• How additional details such as activity / history logs are presented.
  • How files can grouped, tagged and therefore searched, sorted and filtered.
  • Opening vs previewing a file.
  • Hierarchical structure — folders and subfolders vs groups or collections.

To more complex interactions such as:

  • How the file browser aspect of each platform functions and behaves. There is a huge divide between it feeling like you are in an internet browser vs feeling like the platform is a native file browser like the Mac Finder or Windows Explorer. The latter approach is the current trend as it’s a lot more intuitive and usable overall, hence it was favoured for this project. It offers things like context menus, off-canvas elements, actions that are exposed based on your selection, drawing a shape to select files and using keyboard hotkeys to select multiple ones, single / double / right click functionality, to mention just a few.

Long story short, most of my inspiration for this project came from the products below. Even though the only direct competitor in this list is Bynder, the others provided me with ideas on how to approach certain features such as displaying assets in lists vs tiles, selecting, sorting, previewing different types of media, etc.

  • Dropbox
  • Dropbox Paper
  • Google Drive
  • OneDrive
  • Outlook
  • InVision
  • Bynder
  • Getty Images
Quite a lineup. Props to them for being such amazing digital products!

IA & sketching

It was paramount that the architecture, structure and language of the new Library matched the priorities of our users.

We started those explorations with simple sketches and wireframes as these were the quickest way to test new concepts and get them to a stage where layout, messaging and the flow could be assessed. This happened over many sessions with the team.

Here we were aiming at structuring content, reviewing navigation patterns, testing layouts and screenflows in a way that made sense while not straying too far from what made the Library such a powerful tool.

You can use an eraser on the drafting table or a sledge hammer on the construction site.
Frank Lloyd Wright
I love how sketches and wireframes abstract details away and force you to focus on what really matters.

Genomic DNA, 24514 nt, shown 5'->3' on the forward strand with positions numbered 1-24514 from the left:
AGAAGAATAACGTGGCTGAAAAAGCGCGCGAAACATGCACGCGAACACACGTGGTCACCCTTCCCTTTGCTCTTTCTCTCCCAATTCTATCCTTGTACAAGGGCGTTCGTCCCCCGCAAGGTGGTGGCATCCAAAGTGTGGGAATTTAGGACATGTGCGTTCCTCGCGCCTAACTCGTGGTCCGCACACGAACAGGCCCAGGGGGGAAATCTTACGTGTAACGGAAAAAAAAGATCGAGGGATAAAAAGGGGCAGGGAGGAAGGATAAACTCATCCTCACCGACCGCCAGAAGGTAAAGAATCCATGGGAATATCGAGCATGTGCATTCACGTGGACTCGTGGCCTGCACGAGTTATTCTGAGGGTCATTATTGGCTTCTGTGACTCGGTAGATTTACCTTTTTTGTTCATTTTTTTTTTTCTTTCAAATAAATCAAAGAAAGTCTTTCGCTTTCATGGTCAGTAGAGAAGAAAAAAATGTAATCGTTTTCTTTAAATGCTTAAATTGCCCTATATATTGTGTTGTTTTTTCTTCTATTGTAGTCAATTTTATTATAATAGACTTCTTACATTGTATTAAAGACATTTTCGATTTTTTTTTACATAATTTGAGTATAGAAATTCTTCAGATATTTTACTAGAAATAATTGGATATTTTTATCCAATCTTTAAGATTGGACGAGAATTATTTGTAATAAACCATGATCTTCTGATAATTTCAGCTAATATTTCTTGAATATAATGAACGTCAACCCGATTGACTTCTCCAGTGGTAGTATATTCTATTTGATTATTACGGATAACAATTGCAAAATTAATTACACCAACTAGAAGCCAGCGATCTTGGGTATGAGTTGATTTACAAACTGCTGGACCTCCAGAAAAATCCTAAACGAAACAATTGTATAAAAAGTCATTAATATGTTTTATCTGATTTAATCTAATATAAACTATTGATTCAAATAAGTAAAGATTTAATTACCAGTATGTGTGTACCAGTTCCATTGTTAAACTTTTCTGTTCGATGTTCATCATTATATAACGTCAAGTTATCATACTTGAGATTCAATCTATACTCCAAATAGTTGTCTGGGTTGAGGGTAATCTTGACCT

Prototyping & user testing

Once we were happy with our results — and after a few internal usability and feedback sessions with members of other teams — it was time to do our homework so we could properly test things out and hear directly from our users — which is the most exciting part!

This being enterprise software we had to keep in mind most of our users don’t actively choose to use our systems, their organisation often chooses it for them.

Because of this, it can be difficult to get a hold of users for testing, but once you get access to them, they will often have a lot to say about your product and most the time are quite happy to provide feedback on things that could potentially make their lives easier.

For this particular case, we approached a few agencies and asked for a few contacts that would be willing to participate in our tests. We explained they would be sent a link with a script to try out the new Library.

All we had to do was prepare a script and a prototype they could play with. Long story short, we snuck some analytics scripts into our prototype and measured them on completion times, dwell times and total task completion. We tested things like uploading an asset, tagging, sharing, searching and sorting which cover 90% of what users typically do in the Library.

Adstream Library – Prototype
Preview it here.
Made with: Axure

This is what our prototype looked like.

Results

We found that most users were able to complete the tasks quite easily and were mostly happy with the new version of the Library.

The only pain point raised was creating and managing collections, which essentially work as ‘smart folders’ or ‘rules’ in Outlook. You set a few rules based on metadata and every time something is added to your Library that matches those rules, that new asset automatically becomes part of the Collection(s) it matches.

We learned that users needed a clear visual distinction between what is a ‘loose’ asset and a collection. This led us to effectively split both into their own areas, which is reflected on the visual designs you see below.


Visual design

We now had everything we needed to start refining the visual design and making sure this wasn't just a UI refresh but a chance to improve upon the overall experience for our users.

All asset (grid and table) views, collections view and asset preview (document, video, image, audio).

At this stage I also produced some prototypes to save us a few headaches and have a chance to test and refine things like layout and interactions before the developers started writing code. Here are some of them:

Adstream Library